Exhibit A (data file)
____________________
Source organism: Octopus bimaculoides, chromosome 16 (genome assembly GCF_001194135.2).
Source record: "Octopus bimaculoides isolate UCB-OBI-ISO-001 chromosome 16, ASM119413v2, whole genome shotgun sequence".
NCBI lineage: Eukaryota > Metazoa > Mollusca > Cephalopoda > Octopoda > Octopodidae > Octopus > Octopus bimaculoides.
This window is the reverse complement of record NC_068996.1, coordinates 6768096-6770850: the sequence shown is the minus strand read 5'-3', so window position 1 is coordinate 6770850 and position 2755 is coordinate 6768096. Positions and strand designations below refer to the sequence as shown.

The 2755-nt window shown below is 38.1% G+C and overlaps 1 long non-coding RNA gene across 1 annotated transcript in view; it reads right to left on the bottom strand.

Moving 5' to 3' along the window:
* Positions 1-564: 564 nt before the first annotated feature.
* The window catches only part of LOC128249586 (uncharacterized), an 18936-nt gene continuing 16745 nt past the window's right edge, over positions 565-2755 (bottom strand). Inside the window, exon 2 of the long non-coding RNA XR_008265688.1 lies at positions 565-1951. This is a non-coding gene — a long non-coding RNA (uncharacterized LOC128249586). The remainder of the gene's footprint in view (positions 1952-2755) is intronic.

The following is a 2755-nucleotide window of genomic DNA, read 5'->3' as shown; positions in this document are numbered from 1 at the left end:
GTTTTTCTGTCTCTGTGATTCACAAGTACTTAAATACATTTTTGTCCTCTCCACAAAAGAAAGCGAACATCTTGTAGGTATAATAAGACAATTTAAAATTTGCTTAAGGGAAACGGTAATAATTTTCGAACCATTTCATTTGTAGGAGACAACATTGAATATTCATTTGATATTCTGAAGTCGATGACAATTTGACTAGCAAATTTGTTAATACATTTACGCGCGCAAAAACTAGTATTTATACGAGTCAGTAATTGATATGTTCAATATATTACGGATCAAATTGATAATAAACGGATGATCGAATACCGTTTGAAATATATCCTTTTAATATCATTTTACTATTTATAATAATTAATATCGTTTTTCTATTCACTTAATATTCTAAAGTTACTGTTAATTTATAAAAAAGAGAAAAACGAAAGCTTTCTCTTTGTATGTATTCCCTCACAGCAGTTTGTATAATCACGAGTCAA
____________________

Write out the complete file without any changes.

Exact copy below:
Source organism: Octopus bimaculoides, chromosome 16 (genome assembly GCF_001194135.2).
Source record: "Octopus bimaculoides isolate UCB-OBI-ISO-001 chromosome 16, ASM119413v2, whole genome shotgun sequence".
NCBI lineage: Eukaryota > Metazoa > Mollusca > Cephalopoda > Octopoda > Octopodidae > Octopus > Octopus bimaculoides.
This window is the reverse complement of record NC_068996.1, coordinates 6768096-6770850: the sequence shown is the minus strand read 5'-3', so window position 1 is coordinate 6770850 and position 2755 is coordinate 6768096. Positions and strand designations below refer to the sequence as shown.

The 2755-nt window shown below is 38.1% G+C and overlaps 1 long non-coding RNA gene across 1 annotated transcript in view; it reads right to left on the bottom strand.

Moving 5' to 3' along the window:
* Positions 1-564: 564 nt before the first annotated feature.
* The window catches only part of LOC128249586 (uncharacterized), an 18936-nt gene continuing 16745 nt past the window's right edge, over positions 565-2755 (bottom strand). Inside the window, exon 2 of the long non-coding RNA XR_008265688.1 lies at positions 565-1951. This is a non-coding gene — a long non-coding RNA (uncharacterized LOC128249586). The remainder of the gene's footprint in view (positions 1952-2755) is intronic.

The following is a 2755-nucleotide window of genomic DNA, read 5'->3' as shown; positions in this document are numbered from 1 at the left end:
GTTTTTCTGTCTCTGTGATTCACAAGTACTTAAATACATTTTTGTCCTCTCCACAAAAGAAAGCGAACATCTTGTAGGTATAATAAGACAATTTAAAATTTGCTTAAGGGAAACGGTAATAATTTTCGAACCATTTCATTTGTAGGAGACAACATTGAATATTCATTTGATATTCTGAAGTCGATGACAATTTGACTAGCAAATTTGTTAATACATTTACGCGCGCAAAAACTAGTATTTATACGAGTCAGTAATTGATATGTTCAATATATTACGGATCAAATTGATAATAAACGGATGATCGAATACCGTTTGAAATATATCCTTTTAATATCATTTTACTATTTATAATAATTAATATCGTTTTTCTATTCACTTAATATTCTAAAGTTACTGTTAATTTATAAAAAAGAGAAAAACGAAAGCTTTCTCTTTGTATGTATTCCCTCACAGCAGTTTGTATAATCACGAGTCAA